At the end of the season or during a seasonal wet period, it may be necessary to apply a heavy irrigation to leach salts out of root zone depending on the salinity buildup.

It’s advisable to periodically check the level and extent of the salt buildup in the soil profile under the sprinkler, particularly at the depth of the wetting zone front. This will help determine the extent of any salt buildup in the root zone.

Drip irrigation: With limited water and drought conditions, more drip irrigation is being used for alfalfa production, especially in California and Arizona. The efficiency of this irrigation method is that it only wets the soil closest to the plant roots. However, like sprinklers, salts can accumulate at the edge of wetting front and salt buildup can eventually be an issue.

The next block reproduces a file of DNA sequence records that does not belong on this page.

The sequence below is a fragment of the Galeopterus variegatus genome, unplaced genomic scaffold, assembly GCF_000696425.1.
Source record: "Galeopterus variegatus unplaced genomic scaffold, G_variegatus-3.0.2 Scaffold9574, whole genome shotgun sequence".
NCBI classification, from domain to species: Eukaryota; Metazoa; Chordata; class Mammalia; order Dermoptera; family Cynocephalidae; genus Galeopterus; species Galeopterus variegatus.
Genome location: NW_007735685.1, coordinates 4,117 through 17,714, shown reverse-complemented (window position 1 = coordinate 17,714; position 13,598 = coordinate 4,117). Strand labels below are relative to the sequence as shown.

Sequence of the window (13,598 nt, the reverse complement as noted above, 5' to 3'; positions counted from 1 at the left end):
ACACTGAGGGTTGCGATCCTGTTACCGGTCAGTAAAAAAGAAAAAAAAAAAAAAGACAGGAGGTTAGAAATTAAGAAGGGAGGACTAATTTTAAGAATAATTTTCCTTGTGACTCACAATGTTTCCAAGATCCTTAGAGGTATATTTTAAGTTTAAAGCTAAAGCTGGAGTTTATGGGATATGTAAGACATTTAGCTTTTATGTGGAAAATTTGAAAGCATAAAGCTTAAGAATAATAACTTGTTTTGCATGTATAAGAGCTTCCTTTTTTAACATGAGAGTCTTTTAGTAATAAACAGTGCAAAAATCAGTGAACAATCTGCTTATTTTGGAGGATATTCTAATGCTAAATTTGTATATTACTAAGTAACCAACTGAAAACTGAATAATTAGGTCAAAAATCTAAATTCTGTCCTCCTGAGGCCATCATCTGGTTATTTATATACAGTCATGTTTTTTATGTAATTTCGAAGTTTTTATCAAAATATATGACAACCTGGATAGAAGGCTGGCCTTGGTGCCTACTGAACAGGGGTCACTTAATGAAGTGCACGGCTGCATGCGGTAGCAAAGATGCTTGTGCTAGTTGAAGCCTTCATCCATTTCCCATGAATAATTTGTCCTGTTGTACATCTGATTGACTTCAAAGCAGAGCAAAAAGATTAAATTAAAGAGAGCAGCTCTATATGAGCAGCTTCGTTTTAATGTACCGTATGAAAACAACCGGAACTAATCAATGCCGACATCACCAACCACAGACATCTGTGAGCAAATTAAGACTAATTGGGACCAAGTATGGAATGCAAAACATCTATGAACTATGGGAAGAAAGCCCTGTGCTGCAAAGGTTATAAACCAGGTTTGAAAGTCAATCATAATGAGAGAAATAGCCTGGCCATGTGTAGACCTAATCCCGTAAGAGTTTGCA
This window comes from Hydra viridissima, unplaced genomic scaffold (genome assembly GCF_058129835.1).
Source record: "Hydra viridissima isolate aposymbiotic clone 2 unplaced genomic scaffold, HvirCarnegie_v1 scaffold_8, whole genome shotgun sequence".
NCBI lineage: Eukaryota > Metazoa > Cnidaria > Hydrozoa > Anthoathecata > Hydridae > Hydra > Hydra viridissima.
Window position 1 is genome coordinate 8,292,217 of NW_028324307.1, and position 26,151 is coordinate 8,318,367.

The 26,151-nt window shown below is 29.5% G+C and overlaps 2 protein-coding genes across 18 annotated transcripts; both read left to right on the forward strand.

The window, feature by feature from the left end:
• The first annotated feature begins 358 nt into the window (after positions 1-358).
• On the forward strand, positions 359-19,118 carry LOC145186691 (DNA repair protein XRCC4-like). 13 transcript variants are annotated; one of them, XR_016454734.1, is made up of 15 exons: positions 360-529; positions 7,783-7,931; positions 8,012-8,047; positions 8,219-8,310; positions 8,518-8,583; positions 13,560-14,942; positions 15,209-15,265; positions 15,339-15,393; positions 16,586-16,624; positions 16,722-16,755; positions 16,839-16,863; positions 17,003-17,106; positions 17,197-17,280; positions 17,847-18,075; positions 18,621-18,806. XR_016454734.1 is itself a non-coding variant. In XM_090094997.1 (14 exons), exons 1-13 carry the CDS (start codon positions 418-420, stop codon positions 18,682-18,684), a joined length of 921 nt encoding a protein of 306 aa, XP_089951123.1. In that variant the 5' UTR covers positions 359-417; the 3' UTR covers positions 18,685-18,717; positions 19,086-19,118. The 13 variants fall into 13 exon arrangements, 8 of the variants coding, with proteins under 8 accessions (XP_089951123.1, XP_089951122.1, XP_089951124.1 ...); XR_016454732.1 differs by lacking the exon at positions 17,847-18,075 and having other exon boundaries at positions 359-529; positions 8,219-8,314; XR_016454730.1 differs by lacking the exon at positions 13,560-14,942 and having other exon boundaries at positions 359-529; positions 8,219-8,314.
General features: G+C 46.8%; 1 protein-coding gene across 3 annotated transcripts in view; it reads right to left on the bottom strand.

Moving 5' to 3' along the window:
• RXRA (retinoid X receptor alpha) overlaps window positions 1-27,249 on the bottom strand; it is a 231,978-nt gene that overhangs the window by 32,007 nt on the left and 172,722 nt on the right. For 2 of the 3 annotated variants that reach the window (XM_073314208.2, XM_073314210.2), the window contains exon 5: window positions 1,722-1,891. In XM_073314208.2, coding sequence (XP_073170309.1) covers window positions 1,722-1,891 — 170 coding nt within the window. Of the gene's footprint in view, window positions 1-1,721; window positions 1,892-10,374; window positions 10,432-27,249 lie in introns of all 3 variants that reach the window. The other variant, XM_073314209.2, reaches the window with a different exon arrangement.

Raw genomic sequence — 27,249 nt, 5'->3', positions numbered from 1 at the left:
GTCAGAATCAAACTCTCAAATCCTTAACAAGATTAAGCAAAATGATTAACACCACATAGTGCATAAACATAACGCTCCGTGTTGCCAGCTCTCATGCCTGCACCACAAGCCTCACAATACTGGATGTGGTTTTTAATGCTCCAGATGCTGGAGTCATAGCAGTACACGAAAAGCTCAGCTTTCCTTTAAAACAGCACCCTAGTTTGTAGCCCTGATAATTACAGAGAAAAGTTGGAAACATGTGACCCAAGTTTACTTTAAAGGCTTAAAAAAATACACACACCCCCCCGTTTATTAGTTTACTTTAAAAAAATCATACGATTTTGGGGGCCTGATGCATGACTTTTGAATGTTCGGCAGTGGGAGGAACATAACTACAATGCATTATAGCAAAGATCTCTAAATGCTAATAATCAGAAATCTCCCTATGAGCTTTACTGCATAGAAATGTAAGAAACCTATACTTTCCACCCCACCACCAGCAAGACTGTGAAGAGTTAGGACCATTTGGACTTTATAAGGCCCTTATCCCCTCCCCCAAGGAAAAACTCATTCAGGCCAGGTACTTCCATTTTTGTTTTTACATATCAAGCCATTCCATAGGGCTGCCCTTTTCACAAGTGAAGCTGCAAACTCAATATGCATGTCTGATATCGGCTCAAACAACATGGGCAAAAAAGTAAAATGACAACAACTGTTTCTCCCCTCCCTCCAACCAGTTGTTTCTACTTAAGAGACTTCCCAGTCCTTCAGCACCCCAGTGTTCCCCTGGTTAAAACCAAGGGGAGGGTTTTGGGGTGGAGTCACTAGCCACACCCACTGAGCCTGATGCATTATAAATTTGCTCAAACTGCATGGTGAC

When using drip irrigation, maintain enough water flow through drip lines to push salts accumulating at wetting front out of root zone. Monitor salt buildup in the soil profile and if salinity levels become excessive, it may be necessary to apply a heavier irrigation to push salts out of the active root zone. This can be done in wet years or between crops. Some farms utilize temporary sprinklers to provide extra water for this leaching process.

Alfalfa advancements

Electrical conductivity (ec) meters make it more convenient to test soil and water salinity.
During the last 20 years, there has been a lot of breeding work done in developing alfalfa varieties to tolerate higher levels of salinity both at germination and in production years. These varieties still perform in nonsaline soils but have the added genetic advantage of providing better establishment and yield in marginal saline soils.